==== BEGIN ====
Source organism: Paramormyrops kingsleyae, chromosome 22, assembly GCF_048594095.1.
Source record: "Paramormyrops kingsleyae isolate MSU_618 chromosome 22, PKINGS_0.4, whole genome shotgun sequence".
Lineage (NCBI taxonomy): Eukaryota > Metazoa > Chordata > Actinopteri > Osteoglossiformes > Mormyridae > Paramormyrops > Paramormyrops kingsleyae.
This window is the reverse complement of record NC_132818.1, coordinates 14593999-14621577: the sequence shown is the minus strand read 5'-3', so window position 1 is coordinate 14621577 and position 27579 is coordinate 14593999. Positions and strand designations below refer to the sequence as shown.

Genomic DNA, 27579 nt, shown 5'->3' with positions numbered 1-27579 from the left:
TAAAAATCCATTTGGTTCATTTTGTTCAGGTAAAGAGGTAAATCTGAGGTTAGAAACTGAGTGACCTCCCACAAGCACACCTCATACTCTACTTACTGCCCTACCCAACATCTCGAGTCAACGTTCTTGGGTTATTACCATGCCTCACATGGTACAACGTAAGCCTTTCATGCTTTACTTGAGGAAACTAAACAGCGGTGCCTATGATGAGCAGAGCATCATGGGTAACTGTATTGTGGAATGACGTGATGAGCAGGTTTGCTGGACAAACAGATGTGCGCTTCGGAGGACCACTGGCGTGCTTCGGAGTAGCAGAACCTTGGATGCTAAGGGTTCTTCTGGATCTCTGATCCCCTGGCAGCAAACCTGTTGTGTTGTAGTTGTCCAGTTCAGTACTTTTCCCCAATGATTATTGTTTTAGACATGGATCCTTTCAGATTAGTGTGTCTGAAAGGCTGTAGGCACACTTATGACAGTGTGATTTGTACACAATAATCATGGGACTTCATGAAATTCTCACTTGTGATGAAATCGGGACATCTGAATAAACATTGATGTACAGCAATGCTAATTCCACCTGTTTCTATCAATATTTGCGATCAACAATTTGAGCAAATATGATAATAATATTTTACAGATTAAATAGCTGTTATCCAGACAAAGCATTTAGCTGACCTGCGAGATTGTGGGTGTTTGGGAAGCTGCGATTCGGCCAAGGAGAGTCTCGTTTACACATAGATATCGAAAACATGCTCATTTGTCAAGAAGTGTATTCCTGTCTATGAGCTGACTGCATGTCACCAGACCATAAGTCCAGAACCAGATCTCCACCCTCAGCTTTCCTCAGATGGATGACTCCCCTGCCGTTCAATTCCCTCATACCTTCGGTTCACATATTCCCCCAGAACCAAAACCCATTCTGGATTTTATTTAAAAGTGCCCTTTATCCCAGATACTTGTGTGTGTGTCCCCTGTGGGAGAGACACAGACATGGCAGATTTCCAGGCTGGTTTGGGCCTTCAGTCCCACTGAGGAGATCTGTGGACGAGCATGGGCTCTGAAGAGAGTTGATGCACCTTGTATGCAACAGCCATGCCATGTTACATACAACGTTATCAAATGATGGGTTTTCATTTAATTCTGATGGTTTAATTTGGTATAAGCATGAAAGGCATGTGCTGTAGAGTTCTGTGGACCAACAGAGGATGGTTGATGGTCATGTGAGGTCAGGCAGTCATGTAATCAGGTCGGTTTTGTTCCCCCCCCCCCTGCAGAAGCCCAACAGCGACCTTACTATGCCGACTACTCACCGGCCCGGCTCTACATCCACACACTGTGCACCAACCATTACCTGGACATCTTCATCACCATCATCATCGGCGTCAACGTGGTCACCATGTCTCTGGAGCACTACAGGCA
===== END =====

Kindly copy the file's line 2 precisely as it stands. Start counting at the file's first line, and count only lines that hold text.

Source record: "Paramormyrops kingsleyae isolate MSU_618 chromosome 22, PKINGS_0.4, whole genome shotgun sequence".